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Will Canada Silver Cobalt Works (CVE:CCW) Spend Its Cash Wisely?

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Just because a business does not make any money, does not mean that the stock will go down. For example, biotech and mining exploration companies often lose money for years before finding success with a new treatment or mineral discovery. Having said that, unprofitable companies are risky because they could potentially burn through all their cash and become distressed.

So, the natural question for Canada Silver Cobalt Works (CVE:CCW) shareholders is whether they should be concerned by its rate of cash burn. In this article, we define cash burn as its annual (negative) free cash flow, which is the amount of money a company spends each year to fund its growth. Let's start with an examination of the business' cash, relative to its cash burn.

Check out our latest analysis for Canada Silver Cobalt Works

When Might Canada Silver Cobalt Works Run Out Of Money?

A cash runway is defined as the length of time it would take a company to run out of money if it kept spending at its current rate of cash burn. When Canada Silver Cobalt Works last reported its balance sheet in September 2020, it had zero debt and cash worth CA$5.9m. Importantly, its cash burn was CA$7.3m over the trailing twelve months. That means it had a cash runway of around 10 months as of September 2020. That's quite a short cash runway, indicating the company must either reduce its annual cash burn or replenish its cash. Depicted below, you can see how its cash holdings have changed over time.

debt-equity-history-analysis
debt-equity-history-analysis

How Is Canada Silver Cobalt Works' Cash Burn Changing Over Time?

Canada Silver Cobalt Works didn't record any revenue over the last year, indicating that it's an early stage company still developing its business. Nonetheless, we can still examine its cash burn trajectory as part of our assessment of its cash burn situation. The skyrocketing cash burn up 200% year on year certainly tests our nerves. That sort of spending growth rate can't continue for very long before it causes balance sheet weakness, generally speaking. Canada Silver Cobalt Works makes us a little nervous due to its lack of substantial operating revenue. So we'd generally prefer stocks from this list of stocks that have analysts forecasting growth.

How Easily Can Canada Silver Cobalt Works Raise Cash?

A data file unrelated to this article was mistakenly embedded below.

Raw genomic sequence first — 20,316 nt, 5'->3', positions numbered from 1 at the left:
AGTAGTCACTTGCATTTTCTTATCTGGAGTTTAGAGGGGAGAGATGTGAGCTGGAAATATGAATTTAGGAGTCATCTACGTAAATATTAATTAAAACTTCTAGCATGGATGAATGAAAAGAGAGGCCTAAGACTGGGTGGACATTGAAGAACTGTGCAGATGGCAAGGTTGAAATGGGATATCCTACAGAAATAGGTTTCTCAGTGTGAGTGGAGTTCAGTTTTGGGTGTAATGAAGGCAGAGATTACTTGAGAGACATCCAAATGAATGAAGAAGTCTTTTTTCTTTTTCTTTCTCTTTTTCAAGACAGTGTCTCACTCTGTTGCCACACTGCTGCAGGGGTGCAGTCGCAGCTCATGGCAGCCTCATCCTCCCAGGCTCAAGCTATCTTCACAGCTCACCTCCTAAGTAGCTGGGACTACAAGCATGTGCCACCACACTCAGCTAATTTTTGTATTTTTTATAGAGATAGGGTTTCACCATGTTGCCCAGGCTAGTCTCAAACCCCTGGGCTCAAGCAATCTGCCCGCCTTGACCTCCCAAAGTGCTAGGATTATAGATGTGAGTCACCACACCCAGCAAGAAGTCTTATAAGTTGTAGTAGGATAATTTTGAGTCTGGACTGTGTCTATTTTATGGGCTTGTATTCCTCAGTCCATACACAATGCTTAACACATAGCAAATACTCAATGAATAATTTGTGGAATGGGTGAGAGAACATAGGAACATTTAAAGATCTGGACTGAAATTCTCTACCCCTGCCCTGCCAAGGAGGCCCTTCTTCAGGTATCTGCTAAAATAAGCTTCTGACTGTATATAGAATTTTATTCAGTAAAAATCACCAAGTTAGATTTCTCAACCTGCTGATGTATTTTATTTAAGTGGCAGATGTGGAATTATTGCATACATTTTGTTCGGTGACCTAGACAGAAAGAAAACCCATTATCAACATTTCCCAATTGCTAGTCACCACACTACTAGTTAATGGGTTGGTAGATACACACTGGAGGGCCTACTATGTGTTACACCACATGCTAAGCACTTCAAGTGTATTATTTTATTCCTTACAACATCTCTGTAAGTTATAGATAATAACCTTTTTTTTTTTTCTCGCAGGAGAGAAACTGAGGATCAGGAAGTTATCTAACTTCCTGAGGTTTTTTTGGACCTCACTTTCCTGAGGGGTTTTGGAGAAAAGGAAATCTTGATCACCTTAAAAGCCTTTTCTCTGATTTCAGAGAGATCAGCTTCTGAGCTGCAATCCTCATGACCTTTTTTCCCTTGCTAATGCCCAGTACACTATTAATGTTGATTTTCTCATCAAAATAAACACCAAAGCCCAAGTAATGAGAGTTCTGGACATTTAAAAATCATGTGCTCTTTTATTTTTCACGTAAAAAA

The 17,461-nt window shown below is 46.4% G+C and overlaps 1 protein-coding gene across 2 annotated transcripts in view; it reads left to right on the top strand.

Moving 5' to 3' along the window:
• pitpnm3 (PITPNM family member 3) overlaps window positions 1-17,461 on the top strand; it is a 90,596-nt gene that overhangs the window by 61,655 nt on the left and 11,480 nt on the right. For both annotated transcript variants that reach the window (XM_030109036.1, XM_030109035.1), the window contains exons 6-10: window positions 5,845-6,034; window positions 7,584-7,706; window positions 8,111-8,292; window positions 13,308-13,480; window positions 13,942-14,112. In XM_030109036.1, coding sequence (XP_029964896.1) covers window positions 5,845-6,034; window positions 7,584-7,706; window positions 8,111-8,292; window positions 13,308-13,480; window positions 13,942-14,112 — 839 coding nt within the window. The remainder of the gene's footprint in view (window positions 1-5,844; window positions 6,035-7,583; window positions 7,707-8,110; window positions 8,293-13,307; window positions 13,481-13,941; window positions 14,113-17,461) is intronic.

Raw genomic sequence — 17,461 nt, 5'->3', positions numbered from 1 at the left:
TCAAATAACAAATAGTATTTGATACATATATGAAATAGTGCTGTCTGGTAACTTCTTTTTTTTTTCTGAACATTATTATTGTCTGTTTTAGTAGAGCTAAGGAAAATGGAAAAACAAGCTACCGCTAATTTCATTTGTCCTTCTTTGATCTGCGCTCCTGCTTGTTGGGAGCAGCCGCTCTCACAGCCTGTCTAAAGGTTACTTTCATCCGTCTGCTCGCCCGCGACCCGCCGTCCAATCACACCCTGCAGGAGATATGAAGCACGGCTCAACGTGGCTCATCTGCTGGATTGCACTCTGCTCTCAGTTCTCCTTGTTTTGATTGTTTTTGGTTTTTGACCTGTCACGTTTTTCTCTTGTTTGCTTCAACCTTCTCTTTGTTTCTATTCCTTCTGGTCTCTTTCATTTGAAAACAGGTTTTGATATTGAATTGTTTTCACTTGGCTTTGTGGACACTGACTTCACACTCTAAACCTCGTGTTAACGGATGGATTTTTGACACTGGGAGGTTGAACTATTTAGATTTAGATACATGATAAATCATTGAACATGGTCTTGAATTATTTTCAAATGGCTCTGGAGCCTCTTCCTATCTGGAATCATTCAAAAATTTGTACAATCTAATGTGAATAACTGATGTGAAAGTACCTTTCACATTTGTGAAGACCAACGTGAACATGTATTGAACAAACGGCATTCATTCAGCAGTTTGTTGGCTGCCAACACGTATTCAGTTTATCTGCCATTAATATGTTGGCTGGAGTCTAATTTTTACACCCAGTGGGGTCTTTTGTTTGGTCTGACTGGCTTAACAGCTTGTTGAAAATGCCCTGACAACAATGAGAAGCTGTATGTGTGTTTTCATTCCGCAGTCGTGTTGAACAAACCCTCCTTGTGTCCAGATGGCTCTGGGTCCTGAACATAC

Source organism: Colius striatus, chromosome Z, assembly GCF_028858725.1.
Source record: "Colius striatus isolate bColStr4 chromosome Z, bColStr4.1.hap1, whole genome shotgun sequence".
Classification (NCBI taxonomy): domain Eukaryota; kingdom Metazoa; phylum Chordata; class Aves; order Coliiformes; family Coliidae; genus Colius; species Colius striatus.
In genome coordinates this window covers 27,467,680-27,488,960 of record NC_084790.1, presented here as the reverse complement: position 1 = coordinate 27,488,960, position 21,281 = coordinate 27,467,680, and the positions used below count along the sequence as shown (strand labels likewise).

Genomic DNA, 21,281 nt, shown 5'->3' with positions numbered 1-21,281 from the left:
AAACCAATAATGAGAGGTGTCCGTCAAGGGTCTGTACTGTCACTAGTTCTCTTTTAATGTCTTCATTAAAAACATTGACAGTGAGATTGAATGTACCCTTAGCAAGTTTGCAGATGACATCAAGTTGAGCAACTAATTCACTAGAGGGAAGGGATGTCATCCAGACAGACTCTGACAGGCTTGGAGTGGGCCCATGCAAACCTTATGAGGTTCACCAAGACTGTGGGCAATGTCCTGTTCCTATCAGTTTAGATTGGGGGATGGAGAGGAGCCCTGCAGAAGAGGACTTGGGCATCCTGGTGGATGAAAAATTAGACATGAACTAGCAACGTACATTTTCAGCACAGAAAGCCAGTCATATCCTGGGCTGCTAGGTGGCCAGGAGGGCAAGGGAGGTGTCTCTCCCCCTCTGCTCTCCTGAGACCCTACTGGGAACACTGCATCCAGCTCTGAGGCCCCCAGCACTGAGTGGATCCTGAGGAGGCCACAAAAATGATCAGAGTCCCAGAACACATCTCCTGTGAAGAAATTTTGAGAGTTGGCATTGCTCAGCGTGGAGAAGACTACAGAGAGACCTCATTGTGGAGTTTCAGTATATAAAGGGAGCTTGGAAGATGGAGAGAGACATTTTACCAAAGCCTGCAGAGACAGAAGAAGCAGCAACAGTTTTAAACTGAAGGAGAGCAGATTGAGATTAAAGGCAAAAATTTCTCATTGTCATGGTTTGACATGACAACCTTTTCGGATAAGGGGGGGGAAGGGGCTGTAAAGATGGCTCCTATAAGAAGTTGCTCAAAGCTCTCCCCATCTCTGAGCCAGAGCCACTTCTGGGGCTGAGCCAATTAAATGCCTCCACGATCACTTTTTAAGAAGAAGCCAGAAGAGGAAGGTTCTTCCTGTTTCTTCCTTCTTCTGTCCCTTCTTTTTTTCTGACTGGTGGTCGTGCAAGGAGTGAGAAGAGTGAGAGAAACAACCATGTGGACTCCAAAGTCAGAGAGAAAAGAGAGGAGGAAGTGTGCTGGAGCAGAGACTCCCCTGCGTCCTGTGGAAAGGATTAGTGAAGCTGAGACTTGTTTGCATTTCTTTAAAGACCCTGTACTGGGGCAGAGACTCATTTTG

Since its cash burn is moving in the wrong direction, Canada Silver Cobalt Works shareholders may wish to think ahead to when the company may need to raise more cash. Generally speaking, a listed business can raise new cash through issuing shares or taking on debt. One of the main advantages held by publicly listed companies is that they can sell shares to investors to raise cash and fund growth. We can compare a company's cash burn to its market capitalisation to get a sense for how many new shares a company would have to issue to fund one year's operations.

Canada Silver Cobalt Works' cash burn of CA$7.3m is about 11% of its CA$66m market capitalisation. As a result, we'd venture that the company could raise more cash for growth without much trouble, albeit at the cost of some dilution.

How Risky Is Canada Silver Cobalt Works' Cash Burn Situation?

Even though its increasing cash burn makes us a little nervous, we are compelled to mention that we thought Canada Silver Cobalt Works' cash burn relative to its market cap was relatively promising. Looking at the factors mentioned in this short report, we do think that its cash burn is a bit risky, and it does make us slightly nervous about the stock. On another note, we conducted an in-depth investigation of the company, and identified 4 warning signs for Canada Silver Cobalt Works (2 can't be ignored!) that you should be aware of before investing here.

If you would prefer to check out another company with better fundamentals, then do not miss this free list of interesting companies, that have HIGH return on equity and low debt or this list of stocks which are all forecast to grow.

This article by Simply Wall St is general in nature. It does not constitute a recommendation to buy or sell any stock, and does not take account of your objectives, or your financial situation. We aim to bring you long-term focused analysis driven by fundamental data. Note that our analysis may not factor in the latest price-sensitive company announcements or qualitative material. Simply Wall St has no position in any stocks mentioned.

Have feedback on this article? Concerned about the content? Get in touch with us directly. Alternatively, email editorial-team@simplywallst.com.

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